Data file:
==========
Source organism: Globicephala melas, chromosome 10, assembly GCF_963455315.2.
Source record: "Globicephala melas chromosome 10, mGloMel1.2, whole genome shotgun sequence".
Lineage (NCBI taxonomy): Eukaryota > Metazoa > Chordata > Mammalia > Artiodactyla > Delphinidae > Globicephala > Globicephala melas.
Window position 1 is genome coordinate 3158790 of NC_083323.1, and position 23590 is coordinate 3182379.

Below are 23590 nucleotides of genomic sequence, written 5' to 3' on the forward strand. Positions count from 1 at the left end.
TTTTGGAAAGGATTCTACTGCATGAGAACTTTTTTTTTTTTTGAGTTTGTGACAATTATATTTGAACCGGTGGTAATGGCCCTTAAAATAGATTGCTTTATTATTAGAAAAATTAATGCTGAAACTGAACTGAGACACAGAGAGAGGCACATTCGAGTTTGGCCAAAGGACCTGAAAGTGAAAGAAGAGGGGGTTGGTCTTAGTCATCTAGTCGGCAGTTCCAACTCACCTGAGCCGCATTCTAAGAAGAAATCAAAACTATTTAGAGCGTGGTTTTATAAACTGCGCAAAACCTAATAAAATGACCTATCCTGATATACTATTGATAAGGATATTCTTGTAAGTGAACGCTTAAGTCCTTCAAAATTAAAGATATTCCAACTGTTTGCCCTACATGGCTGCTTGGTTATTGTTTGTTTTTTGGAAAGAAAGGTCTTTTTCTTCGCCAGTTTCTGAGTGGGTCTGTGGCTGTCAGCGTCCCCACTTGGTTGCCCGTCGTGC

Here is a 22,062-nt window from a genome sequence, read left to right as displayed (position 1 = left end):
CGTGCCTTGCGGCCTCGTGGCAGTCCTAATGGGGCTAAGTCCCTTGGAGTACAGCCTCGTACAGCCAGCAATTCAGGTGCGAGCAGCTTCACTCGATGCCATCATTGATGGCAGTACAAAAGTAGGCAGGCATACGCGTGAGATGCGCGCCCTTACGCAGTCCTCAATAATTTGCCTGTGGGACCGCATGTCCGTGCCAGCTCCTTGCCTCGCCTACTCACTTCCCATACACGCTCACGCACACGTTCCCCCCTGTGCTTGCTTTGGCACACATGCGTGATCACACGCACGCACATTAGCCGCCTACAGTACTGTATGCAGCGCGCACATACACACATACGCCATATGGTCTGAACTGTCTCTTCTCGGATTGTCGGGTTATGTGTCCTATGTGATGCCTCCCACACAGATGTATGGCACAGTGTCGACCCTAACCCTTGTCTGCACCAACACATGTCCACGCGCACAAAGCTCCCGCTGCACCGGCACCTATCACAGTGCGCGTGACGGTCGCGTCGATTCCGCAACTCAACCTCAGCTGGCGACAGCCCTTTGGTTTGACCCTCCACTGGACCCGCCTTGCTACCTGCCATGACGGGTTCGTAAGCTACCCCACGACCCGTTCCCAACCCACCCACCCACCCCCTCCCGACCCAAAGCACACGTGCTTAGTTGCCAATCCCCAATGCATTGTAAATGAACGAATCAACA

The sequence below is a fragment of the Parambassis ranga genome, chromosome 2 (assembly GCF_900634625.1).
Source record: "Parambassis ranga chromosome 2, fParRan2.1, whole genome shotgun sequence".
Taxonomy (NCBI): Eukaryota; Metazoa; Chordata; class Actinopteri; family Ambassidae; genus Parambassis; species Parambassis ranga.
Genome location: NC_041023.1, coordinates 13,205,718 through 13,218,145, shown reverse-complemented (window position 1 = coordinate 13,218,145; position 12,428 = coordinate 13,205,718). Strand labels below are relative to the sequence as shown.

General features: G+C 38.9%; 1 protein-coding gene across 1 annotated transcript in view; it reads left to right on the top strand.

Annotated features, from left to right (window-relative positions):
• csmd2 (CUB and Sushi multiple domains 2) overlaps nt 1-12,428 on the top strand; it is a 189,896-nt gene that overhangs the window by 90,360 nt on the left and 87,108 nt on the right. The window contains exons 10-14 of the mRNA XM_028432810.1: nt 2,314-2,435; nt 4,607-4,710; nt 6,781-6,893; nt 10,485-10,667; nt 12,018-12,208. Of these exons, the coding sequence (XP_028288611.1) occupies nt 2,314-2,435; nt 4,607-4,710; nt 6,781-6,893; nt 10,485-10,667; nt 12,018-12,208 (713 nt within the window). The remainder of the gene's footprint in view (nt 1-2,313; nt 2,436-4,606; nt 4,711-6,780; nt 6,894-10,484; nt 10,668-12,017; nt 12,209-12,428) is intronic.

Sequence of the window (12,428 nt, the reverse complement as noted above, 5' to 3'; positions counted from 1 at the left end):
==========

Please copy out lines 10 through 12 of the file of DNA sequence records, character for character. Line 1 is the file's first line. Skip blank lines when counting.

Source record: "Parambassis ranga chromosome 2, fParRan2.1, whole genome shotgun sequence".
Taxonomy (NCBI): Eukaryota; Metazoa; Chordata; class Actinopteri; family Ambassidae; genus Parambassis; species Parambassis ranga.
Genome location: NC_041023.1, coordinates 13,205,718 through 13,218,145, shown reverse-complemented (window position 1 = coordinate 13,218,145; position 12,428 = coordinate 13,205,718). Strand labels below are relative to the sequence as shown.